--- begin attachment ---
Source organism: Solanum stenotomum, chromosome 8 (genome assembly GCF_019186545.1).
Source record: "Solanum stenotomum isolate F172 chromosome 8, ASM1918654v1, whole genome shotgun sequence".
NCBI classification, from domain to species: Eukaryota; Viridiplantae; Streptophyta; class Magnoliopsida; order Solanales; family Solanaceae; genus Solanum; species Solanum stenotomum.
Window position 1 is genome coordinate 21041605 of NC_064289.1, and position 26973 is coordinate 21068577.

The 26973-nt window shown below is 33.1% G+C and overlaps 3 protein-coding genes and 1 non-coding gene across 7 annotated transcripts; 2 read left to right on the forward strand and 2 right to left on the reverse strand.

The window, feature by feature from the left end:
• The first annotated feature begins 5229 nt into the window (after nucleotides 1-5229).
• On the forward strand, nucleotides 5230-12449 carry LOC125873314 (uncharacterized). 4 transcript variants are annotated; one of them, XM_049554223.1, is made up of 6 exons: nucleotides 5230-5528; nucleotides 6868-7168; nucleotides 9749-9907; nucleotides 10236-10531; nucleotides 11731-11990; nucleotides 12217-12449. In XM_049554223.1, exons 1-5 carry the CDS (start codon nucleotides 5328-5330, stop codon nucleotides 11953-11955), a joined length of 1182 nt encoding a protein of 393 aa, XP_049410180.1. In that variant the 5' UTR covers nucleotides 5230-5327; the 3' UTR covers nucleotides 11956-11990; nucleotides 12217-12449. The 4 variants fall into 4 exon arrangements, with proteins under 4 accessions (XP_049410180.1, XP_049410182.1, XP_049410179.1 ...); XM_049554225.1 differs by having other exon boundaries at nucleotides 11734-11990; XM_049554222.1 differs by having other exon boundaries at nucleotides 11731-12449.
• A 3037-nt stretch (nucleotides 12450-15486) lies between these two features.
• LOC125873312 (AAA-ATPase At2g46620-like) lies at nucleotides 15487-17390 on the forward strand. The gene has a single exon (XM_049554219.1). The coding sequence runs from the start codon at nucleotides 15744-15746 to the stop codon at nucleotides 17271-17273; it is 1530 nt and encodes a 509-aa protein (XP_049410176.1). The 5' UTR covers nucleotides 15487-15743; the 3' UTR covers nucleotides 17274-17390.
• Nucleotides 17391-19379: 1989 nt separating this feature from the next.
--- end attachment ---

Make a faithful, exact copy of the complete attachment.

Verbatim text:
Source organism: Solanum stenotomum, chromosome 8 (genome assembly GCF_019186545.1).
Source record: "Solanum stenotomum isolate F172 chromosome 8, ASM1918654v1, whole genome shotgun sequence".
NCBI classification, from domain to species: Eukaryota; Viridiplantae; Streptophyta; class Magnoliopsida; order Solanales; family Solanaceae; genus Solanum; species Solanum stenotomum.
Window position 1 is genome coordinate 21041605 of NC_064289.1, and position 26973 is coordinate 21068577.

The 26973-nt window shown below is 33.1% G+C and overlaps 3 protein-coding genes and 1 non-coding gene across 7 annotated transcripts; 2 read left to right on the forward strand and 2 right to left on the reverse strand.

The window, feature by feature from the left end:
• The first annotated feature begins 5229 nt into the window (after nucleotides 1-5229).
• On the forward strand, nucleotides 5230-12449 carry LOC125873314 (uncharacterized). 4 transcript variants are annotated; one of them, XM_049554223.1, is made up of 6 exons: nucleotides 5230-5528; nucleotides 6868-7168; nucleotides 9749-9907; nucleotides 10236-10531; nucleotides 11731-11990; nucleotides 12217-12449. In XM_049554223.1, exons 1-5 carry the CDS (start codon nucleotides 5328-5330, stop codon nucleotides 11953-11955), a joined length of 1182 nt encoding a protein of 393 aa, XP_049410180.1. In that variant the 5' UTR covers nucleotides 5230-5327; the 3' UTR covers nucleotides 11956-11990; nucleotides 12217-12449. The 4 variants fall into 4 exon arrangements, with proteins under 4 accessions (XP_049410180.1, XP_049410182.1, XP_049410179.1 ...); XM_049554225.1 differs by having other exon boundaries at nucleotides 11734-11990; XM_049554222.1 differs by having other exon boundaries at nucleotides 11731-12449.
• A 3037-nt stretch (nucleotides 12450-15486) lies between these two features.
• LOC125873312 (AAA-ATPase At2g46620-like) lies at nucleotides 15487-17390 on the forward strand. The gene has a single exon (XM_049554219.1). The coding sequence runs from the start codon at nucleotides 15744-15746 to the stop codon at nucleotides 17271-17273; it is 1530 nt and encodes a 509-aa protein (XP_049410176.1). The 5' UTR covers nucleotides 15487-15743; the 3' UTR covers nucleotides 17274-17390.
• Nucleotides 17391-19379: 1989 nt separating this feature from the next.